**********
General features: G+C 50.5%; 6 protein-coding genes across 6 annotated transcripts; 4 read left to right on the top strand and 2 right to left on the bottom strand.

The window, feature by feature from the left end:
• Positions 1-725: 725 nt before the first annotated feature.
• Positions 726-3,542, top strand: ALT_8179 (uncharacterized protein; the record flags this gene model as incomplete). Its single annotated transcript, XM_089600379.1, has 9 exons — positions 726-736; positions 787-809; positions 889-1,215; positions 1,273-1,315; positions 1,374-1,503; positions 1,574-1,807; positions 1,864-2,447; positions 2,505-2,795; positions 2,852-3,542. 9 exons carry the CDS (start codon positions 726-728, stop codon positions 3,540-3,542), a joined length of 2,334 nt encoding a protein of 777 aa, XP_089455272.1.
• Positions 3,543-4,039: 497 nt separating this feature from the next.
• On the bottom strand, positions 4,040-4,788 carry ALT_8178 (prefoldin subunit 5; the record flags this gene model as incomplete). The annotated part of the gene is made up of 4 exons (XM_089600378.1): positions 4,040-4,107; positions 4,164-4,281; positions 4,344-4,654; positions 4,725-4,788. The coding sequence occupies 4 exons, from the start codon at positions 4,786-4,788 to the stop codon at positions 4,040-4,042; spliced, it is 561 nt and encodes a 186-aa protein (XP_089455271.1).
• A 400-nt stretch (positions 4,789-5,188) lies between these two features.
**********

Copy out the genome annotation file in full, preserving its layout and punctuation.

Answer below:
General features: G+C 50.5%; 6 protein-coding genes across 6 annotated transcripts; 4 read left to right on the top strand and 2 right to left on the bottom strand.

The window, feature by feature from the left end:
• Positions 1-725: 725 nt before the first annotated feature.
• Positions 726-3,542, top strand: ALT_8179 (uncharacterized protein; the record flags this gene model as incomplete). Its single annotated transcript, XM_089600379.1, has 9 exons — positions 726-736; positions 787-809; positions 889-1,215; positions 1,273-1,315; positions 1,374-1,503; positions 1,574-1,807; positions 1,864-2,447; positions 2,505-2,795; positions 2,852-3,542. 9 exons carry the CDS (start codon positions 726-728, stop codon positions 3,540-3,542), a joined length of 2,334 nt encoding a protein of 777 aa, XP_089455272.1.
• Positions 3,543-4,039: 497 nt separating this feature from the next.
• On the bottom strand, positions 4,040-4,788 carry ALT_8178 (prefoldin subunit 5; the record flags this gene model as incomplete). The annotated part of the gene is made up of 4 exons (XM_089600378.1): positions 4,040-4,107; positions 4,164-4,281; positions 4,344-4,654; positions 4,725-4,788. The coding sequence occupies 4 exons, from the start codon at positions 4,786-4,788 to the stop codon at positions 4,040-4,042; spliced, it is 561 nt and encodes a 186-aa protein (XP_089455271.1).
• A 400-nt stretch (positions 4,789-5,188) lies between these two features.